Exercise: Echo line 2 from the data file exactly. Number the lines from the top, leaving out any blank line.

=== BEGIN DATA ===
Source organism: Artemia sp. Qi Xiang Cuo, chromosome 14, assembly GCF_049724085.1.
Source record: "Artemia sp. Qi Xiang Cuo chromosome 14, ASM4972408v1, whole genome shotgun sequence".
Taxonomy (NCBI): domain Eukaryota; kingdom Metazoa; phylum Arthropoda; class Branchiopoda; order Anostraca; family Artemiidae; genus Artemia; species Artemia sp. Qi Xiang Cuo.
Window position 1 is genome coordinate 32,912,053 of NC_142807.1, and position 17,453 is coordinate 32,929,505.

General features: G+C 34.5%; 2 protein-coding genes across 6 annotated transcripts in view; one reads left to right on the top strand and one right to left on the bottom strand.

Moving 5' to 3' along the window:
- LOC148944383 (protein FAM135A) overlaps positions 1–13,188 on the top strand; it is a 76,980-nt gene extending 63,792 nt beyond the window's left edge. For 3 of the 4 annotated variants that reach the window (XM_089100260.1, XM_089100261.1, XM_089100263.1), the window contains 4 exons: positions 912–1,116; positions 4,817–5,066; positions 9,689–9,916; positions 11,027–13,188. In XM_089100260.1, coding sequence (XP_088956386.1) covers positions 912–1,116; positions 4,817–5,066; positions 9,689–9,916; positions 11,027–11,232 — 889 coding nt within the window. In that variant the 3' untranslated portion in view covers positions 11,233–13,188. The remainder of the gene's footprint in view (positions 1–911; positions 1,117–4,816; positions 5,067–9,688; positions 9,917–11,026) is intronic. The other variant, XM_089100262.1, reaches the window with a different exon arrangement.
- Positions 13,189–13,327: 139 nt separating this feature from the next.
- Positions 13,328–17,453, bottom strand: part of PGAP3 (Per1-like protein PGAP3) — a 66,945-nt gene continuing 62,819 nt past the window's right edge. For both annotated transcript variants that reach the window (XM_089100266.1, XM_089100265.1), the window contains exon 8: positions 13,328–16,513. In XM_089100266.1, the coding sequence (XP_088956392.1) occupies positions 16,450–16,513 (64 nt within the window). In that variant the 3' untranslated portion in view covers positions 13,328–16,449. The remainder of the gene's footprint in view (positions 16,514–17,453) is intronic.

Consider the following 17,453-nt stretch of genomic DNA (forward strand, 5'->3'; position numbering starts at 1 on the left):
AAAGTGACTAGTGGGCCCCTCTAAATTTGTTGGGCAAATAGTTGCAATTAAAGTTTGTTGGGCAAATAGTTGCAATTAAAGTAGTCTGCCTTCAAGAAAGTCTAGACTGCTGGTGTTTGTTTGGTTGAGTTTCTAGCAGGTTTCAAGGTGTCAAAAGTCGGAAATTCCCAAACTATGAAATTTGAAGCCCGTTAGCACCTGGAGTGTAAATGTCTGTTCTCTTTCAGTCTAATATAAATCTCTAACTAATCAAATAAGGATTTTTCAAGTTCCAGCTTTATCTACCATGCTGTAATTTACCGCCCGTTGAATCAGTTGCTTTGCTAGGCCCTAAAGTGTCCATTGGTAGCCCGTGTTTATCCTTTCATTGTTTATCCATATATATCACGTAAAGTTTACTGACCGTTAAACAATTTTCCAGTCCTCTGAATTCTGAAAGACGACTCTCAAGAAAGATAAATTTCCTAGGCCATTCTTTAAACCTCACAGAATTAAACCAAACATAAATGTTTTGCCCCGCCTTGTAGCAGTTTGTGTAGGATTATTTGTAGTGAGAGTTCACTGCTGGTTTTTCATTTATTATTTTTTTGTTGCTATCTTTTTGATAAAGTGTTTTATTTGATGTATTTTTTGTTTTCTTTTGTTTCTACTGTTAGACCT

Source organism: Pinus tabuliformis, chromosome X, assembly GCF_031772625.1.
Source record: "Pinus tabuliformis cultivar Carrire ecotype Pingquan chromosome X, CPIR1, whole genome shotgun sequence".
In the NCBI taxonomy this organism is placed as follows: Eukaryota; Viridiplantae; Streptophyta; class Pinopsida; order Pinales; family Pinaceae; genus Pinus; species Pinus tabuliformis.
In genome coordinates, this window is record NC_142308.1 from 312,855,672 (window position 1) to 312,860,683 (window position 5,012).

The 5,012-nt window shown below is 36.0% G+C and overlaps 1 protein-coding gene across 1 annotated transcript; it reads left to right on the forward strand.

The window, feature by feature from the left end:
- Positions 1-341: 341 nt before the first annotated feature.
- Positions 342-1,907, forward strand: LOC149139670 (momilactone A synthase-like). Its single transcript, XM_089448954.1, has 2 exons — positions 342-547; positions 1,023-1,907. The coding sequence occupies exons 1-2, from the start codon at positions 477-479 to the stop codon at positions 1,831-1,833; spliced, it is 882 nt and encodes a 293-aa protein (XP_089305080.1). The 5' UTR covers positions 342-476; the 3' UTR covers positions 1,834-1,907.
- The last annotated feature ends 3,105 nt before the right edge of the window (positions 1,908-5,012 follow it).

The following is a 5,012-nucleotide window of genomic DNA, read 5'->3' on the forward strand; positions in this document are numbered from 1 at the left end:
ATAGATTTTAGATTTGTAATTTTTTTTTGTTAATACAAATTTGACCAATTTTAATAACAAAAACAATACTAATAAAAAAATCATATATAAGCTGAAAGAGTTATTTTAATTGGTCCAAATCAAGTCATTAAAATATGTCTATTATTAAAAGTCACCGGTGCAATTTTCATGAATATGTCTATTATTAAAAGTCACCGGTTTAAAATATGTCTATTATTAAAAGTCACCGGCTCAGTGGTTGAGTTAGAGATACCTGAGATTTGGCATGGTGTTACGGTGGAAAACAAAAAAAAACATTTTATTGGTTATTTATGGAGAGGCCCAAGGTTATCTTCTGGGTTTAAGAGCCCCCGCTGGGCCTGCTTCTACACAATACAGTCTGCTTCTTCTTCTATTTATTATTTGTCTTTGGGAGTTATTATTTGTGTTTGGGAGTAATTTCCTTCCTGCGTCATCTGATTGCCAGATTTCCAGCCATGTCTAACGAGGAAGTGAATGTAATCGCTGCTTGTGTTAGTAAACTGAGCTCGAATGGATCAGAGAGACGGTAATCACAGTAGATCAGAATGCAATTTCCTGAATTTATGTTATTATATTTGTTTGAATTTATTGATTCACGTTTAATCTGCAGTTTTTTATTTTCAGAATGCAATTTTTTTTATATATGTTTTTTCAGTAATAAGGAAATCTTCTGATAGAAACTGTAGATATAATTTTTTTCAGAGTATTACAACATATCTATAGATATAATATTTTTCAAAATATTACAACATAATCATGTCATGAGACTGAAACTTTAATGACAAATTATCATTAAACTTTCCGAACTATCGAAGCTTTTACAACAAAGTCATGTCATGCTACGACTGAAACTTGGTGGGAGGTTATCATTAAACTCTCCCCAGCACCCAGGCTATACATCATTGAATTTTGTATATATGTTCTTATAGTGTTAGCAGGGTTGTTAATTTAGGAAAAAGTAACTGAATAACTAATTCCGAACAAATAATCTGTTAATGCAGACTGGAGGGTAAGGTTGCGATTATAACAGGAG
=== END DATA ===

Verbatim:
Source record: "Artemia sp. Qi Xiang Cuo chromosome 14, ASM4972408v1, whole genome shotgun sequence".